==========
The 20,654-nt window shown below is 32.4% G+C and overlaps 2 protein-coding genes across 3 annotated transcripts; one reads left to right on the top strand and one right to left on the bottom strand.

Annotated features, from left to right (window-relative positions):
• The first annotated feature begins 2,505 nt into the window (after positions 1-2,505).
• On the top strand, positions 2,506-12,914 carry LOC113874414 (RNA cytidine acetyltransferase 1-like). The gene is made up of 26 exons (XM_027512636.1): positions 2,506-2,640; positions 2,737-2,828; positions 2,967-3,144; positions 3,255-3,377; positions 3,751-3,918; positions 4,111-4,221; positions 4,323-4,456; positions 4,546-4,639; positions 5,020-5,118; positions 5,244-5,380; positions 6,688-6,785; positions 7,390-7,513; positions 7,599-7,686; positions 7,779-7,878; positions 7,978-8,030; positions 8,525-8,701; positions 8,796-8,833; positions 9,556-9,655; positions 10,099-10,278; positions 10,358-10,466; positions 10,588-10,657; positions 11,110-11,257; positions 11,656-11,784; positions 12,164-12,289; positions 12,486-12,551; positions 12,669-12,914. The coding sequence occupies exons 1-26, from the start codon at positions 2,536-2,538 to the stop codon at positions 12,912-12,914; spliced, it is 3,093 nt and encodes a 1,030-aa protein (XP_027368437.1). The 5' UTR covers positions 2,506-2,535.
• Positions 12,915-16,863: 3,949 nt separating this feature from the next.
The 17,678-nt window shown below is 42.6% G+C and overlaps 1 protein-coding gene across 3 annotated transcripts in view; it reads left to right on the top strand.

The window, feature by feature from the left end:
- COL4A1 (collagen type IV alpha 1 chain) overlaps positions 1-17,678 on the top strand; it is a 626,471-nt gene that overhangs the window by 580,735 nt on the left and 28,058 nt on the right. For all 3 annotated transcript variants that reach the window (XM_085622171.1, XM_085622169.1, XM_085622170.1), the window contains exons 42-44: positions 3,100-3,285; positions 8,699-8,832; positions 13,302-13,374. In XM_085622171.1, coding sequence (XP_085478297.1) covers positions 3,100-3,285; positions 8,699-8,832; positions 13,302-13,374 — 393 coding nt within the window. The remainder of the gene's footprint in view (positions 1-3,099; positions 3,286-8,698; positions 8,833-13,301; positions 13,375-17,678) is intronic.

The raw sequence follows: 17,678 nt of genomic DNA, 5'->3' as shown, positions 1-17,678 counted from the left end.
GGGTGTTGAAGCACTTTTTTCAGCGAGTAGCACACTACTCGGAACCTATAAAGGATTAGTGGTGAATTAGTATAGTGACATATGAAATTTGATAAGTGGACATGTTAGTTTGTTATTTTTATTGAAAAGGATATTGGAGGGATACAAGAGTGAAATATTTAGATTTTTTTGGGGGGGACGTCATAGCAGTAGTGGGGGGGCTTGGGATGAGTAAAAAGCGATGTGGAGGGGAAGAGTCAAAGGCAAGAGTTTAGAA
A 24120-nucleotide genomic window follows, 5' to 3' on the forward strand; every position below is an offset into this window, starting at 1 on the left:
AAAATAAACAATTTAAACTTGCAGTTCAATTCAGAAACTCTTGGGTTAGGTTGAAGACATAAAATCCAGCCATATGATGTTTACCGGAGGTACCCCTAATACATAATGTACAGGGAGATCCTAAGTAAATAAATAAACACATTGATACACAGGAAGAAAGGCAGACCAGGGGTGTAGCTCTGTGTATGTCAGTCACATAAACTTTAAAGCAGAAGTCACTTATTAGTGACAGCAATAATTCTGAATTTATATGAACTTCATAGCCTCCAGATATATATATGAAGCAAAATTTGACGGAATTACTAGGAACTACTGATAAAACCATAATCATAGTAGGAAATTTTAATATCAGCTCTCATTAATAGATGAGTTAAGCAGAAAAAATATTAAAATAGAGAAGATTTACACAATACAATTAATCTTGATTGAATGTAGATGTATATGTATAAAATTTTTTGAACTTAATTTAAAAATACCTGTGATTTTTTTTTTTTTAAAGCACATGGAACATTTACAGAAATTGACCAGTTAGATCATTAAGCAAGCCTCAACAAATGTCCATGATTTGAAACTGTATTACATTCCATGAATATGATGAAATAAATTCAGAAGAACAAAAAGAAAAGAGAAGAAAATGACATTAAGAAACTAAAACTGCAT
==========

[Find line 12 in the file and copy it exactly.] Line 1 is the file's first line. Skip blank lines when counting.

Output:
AAAATAAACAATTTAAACTTGCAGTTCAATTCAGAAACTCTTGGGTTAGGTTGAAGACATAAAATCCAGCCATATGATGTTTACCGGAGGTACCCCTAATACATAATGTACAGGGAGATCCTAAGTAAATAAATAAACACATTGATACACAGGAAGAAAGGCAGACCAGGGGTGTAGCTCTGTGTATGTCAGTCACATAAACTTTAAAGCAGAAGTCACTTATTAGTGACAGCAATAATTCTGAATTTATATGAACTTCATAGCCTCCAGATATATATATGAAGCAAAATTTGACGGAATTACTAGGAACTACTGATAAAACCATAATCATAGTAGGAAATTTTAATATCAGCTCTCATTAATAGATGAGTTAAGCAGAAAAAATATTAAAATAGAGAAGATTTACACAATACAATTAATCTTGATTGAATGTAGATGTATATGTATAAAATTTTTTGAACTTAATTTAAAAATACCTGTGATTTTTTTTTTTTTAAAGCACATGGAACATTTACAGAAATTGACCAGTTAGATCATTAAGCAAGCCTCAACAAATGTCCATGATTTGAAACTGTATTACATTCCATGAATATGATGAAATAAATTCAGAAGAACAAAAAGAAAAGAGAAGAAAATGACATTAAGAAACTAAAACTGCAT